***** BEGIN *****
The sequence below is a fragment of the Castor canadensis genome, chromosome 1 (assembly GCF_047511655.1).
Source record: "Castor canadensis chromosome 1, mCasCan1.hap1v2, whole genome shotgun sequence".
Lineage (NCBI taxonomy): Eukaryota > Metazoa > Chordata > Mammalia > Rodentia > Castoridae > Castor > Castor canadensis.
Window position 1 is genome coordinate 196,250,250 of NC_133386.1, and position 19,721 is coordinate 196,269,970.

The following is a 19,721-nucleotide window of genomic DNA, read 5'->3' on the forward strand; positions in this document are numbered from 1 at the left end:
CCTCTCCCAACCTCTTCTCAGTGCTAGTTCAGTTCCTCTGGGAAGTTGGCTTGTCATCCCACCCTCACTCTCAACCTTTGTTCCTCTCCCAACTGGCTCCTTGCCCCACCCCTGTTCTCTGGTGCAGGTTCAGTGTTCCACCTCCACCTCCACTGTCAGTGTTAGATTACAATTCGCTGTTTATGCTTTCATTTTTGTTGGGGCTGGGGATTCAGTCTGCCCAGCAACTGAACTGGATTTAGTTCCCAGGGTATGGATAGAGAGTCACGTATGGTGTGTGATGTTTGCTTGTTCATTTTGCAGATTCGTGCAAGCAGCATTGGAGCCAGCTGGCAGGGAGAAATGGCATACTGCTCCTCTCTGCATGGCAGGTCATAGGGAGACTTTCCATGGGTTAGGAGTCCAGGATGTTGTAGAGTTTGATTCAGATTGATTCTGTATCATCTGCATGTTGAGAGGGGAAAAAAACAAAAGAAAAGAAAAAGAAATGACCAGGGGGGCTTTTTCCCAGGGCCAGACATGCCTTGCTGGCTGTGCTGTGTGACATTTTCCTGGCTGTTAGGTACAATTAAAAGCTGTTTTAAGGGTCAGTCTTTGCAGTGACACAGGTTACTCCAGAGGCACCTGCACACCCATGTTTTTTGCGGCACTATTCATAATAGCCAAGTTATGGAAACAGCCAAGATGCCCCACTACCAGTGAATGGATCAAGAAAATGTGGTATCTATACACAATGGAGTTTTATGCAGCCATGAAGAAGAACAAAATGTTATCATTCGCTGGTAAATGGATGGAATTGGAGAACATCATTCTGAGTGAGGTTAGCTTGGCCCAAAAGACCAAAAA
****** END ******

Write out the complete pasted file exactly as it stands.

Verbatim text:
The sequence below is a fragment of the Castor canadensis genome, chromosome 1 (assembly GCF_047511655.1).
Source record: "Castor canadensis chromosome 1, mCasCan1.hap1v2, whole genome shotgun sequence".
Lineage (NCBI taxonomy): Eukaryota > Metazoa > Chordata > Mammalia > Rodentia > Castoridae > Castor > Castor canadensis.
Window position 1 is genome coordinate 196,250,250 of NC_133386.1, and position 19,721 is coordinate 196,269,970.

The following is a 19,721-nucleotide window of genomic DNA, read 5'->3' on the forward strand; positions in this document are numbered from 1 at the left end:
CCTCTCCCAACCTCTTCTCAGTGCTAGTTCAGTTCCTCTGGGAAGTTGGCTTGTCATCCCACCCTCACTCTCAACCTTTGTTCCTCTCCCAACTGGCTCCTTGCCCCACCCCTGTTCTCTGGTGCAGGTTCAGTGTTCCACCTCCACCTCCACTGTCAGTGTTAGATTACAATTCGCTGTTTATGCTTTCATTTTTGTTGGGGCTGGGGATTCAGTCTGCCCAGCAACTGAACTGGATTTAGTTCCCAGGGTATGGATAGAGAGTCACGTATGGTGTGTGATGTTTGCTTGTTCATTTTGCAGATTCGTGCAAGCAGCATTGGAGCCAGCTGGCAGGGAGAAATGGCATACTGCTCCTCTCTGCATGGCAGGTCATAGGGAGACTTTCCATGGGTTAGGAGTCCAGGATGTTGTAGAGTTTGATTCAGATTGATTCTGTATCATCTGCATGTTGAGAGGGGAAAAAAACAAAAGAAAAGAAAAAGAAATGACCAGGGGGGCTTTTTCCCAGGGCCAGACATGCCTTGCTGGCTGTGCTGTGTGACATTTTCCTGGCTGTTAGGTACAATTAAAAGCTGTTTTAAGGGTCAGTCTTTGCAGTGACACAGGTTACTCCAGAGGCACCTGCACACCCATGTTTTTTGCGGCACTATTCATAATAGCCAAGTTATGGAAACAGCCAAGATGCCCCACTACCAGTGAATGGATCAAGAAAATGTGGTATCTATACACAATGGAGTTTTATGCAGCCATGAAGAAGAACAAAATGTTATCATTCGCTGGTAAATGGATGGAATTGGAGAACATCATTCTGAGTGAGGTTAGCTTGGCCCAAAAGACCAAAAA